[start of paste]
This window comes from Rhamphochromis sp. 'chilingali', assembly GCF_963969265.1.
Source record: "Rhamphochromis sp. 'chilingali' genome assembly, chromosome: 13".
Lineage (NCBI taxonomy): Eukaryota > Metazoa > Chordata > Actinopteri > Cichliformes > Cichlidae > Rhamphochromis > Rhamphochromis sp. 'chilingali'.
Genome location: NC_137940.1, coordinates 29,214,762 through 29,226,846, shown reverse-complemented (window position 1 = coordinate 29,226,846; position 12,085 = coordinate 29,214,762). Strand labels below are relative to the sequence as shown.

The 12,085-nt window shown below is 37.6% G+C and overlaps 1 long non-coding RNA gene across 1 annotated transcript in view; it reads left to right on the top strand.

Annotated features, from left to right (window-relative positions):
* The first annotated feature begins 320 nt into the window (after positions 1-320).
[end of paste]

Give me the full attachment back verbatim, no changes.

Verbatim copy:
This window comes from Rhamphochromis sp. 'chilingali', assembly GCF_963969265.1.
Source record: "Rhamphochromis sp. 'chilingali' genome assembly, chromosome: 13".
Lineage (NCBI taxonomy): Eukaryota > Metazoa > Chordata > Actinopteri > Cichliformes > Cichlidae > Rhamphochromis > Rhamphochromis sp. 'chilingali'.
Genome location: NC_137940.1, coordinates 29,214,762 through 29,226,846, shown reverse-complemented (window position 1 = coordinate 29,226,846; position 12,085 = coordinate 29,214,762). Strand labels below are relative to the sequence as shown.

The 12,085-nt window shown below is 37.6% G+C and overlaps 1 long non-coding RNA gene across 1 annotated transcript in view; it reads left to right on the top strand.

Annotated features, from left to right (window-relative positions):
* The first annotated feature begins 320 nt into the window (after positions 1-320).